I think the appeal is that it evokes something that people can’t place. It definitely calls to mind the past, but I feel like there is a lot of potential in it to say something new. I like the idea that is so often associated with trash culture now, even though it used to be on the cover of every major magazine.

It’s interesting that old styles are being used to express more modern ideas, how all these things from the past are new conduits, there’s something almost demented about it.

Yeah. I feel like things move too fast now and tools that are still useful are being left behind without seeing their full potential. Also, the time commitment to learning traditional airbrush work is offset now by being able to imitate it with a computer.

There are a few artists now who seem to match that level of detail and work. Who is the guy who did The Sword album cover, and Dylan Ettinger’s New Age Outlaws?

Dan McPharlin.

Yes! The craft in his work seems really intense.

His work is really amazing, but I feel like it’s a little too close to tradition for my tastes. Like some of it looks exactly like Roger Dean.

I guess things like that stick out now because the craft is so apparent, and that kind of labor is rare.

Yeah for sure, he’s a madman.

But in some ways I like that the culture has de-valued craft.

I feel like anyone who is putting work into what they are doing now gets noticed. Lots of stuff is so lazy if you do any amount of noticeable work you stand out. It’s nice to see an image and have no idea how it was made and be confused rather than underwhelmed.

So you do value that kind of work in others art? I keep thinking of this Julia Holter quote that was circulating around TMT recently, which basically set the parameters for what ‘good art’ was based on the level of labor put into it.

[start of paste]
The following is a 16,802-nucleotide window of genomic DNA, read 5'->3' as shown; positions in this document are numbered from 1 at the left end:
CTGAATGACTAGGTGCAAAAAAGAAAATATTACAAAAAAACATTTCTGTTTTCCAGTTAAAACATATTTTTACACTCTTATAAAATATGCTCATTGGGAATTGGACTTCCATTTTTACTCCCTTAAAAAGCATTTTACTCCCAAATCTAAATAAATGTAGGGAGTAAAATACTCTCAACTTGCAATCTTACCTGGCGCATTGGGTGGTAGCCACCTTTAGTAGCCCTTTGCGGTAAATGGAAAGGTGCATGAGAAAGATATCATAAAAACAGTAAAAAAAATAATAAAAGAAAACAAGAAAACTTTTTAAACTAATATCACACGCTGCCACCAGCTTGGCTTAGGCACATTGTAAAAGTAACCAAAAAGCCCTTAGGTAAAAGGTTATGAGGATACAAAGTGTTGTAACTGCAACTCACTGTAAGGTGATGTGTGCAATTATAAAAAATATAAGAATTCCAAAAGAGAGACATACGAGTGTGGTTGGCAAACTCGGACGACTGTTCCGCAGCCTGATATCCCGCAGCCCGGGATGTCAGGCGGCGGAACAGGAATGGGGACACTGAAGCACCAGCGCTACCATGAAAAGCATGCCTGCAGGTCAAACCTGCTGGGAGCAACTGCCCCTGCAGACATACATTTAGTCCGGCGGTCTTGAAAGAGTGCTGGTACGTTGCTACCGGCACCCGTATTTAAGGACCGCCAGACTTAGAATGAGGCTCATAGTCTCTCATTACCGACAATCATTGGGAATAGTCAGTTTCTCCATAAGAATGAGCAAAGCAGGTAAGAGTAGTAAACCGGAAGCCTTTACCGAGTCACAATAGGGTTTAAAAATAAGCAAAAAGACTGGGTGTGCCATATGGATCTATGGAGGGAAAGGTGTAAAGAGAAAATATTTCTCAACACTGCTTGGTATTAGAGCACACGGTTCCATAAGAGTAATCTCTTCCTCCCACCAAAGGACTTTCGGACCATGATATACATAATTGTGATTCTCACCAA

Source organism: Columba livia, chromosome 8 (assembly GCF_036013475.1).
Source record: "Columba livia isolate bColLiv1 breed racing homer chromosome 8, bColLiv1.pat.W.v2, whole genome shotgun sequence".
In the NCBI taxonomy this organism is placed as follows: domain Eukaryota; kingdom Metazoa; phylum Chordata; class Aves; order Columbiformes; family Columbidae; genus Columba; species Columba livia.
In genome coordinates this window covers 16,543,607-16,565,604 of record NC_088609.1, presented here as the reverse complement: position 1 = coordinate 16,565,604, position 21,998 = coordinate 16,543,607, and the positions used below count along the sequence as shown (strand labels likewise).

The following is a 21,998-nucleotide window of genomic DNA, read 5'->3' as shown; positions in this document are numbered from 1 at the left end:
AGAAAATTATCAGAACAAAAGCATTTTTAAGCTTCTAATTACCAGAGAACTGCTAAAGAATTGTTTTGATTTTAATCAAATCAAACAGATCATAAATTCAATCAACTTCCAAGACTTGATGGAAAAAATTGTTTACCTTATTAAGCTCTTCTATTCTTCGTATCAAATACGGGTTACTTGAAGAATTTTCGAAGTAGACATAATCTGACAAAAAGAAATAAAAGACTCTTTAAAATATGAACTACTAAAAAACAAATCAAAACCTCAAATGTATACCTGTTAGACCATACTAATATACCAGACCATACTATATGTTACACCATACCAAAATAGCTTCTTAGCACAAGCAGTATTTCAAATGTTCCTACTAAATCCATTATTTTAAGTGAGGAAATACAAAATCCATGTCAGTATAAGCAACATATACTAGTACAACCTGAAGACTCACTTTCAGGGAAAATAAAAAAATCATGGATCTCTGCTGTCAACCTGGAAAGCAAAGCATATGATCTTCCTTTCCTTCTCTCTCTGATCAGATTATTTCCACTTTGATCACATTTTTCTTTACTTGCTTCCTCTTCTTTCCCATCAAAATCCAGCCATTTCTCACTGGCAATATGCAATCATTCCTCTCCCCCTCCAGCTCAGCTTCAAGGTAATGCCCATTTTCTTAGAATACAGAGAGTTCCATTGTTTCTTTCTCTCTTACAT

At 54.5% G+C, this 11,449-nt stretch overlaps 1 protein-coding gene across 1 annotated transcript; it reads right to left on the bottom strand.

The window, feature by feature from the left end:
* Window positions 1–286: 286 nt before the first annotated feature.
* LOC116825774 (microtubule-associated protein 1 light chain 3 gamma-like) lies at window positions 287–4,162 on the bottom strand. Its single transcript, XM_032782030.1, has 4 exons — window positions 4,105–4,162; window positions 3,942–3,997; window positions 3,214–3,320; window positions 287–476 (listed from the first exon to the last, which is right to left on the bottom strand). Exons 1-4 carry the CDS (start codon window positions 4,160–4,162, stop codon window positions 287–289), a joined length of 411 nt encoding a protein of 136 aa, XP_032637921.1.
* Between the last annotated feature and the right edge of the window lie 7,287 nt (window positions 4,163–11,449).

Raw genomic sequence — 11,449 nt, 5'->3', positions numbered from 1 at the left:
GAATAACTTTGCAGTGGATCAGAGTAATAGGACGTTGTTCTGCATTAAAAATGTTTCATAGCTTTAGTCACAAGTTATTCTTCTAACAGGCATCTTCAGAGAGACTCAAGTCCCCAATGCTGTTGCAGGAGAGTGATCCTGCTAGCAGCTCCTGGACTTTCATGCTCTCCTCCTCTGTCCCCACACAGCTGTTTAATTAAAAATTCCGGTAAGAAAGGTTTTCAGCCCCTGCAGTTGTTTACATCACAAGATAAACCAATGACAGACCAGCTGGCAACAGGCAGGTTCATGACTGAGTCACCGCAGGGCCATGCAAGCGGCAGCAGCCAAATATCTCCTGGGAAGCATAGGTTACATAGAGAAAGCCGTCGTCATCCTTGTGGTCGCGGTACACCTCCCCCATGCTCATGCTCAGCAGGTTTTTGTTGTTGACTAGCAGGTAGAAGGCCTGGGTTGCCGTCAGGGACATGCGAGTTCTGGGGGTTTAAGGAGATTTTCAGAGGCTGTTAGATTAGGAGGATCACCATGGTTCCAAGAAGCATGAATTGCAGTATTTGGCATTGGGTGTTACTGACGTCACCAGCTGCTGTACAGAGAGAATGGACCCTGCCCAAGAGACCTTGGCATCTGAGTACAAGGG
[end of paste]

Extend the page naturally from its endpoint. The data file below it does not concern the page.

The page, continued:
I think craft and a solid work ethic are very important to any artist or musician, but that’s not the be-all, and end-all, of it. I think moreso than craft I value aesthetics that bring out the personality or heart of the person making it. Something that makes it unique. Most of the time that doesn’t come easy, so there’s often a lot of work to reach that point.

So valuing truth or authenticity in art? Like, working up to a point where you can use tools to express a part of yourself in a seamless way?

Yeah, exactly, it’s knowing how to express yourself. I feel like it doesn’t matter whether or not someone knows what they are doing. People who are trained in art are often trained in the bullshit that goes along with it, so I often appreciate the work of “amateurs” just as much.

 Are there any particular pieces you’ve done that have fallen into place exactly as you intended? How often does the image in your mind translate accurately to a finished project?

 There’s always a process involved with every project and they all vary a lot. Sometimes thinking about a cover is more important than the actual work. Sometimes I’ll try to work on something for weeks and then things will just fall into place in an hour and be perfect. The Idiot Glee Paddywhack cover is an example of that. The covers I’ve done for Ga’an are probably the ones that have turned out closest to the idea I had in my head at the start.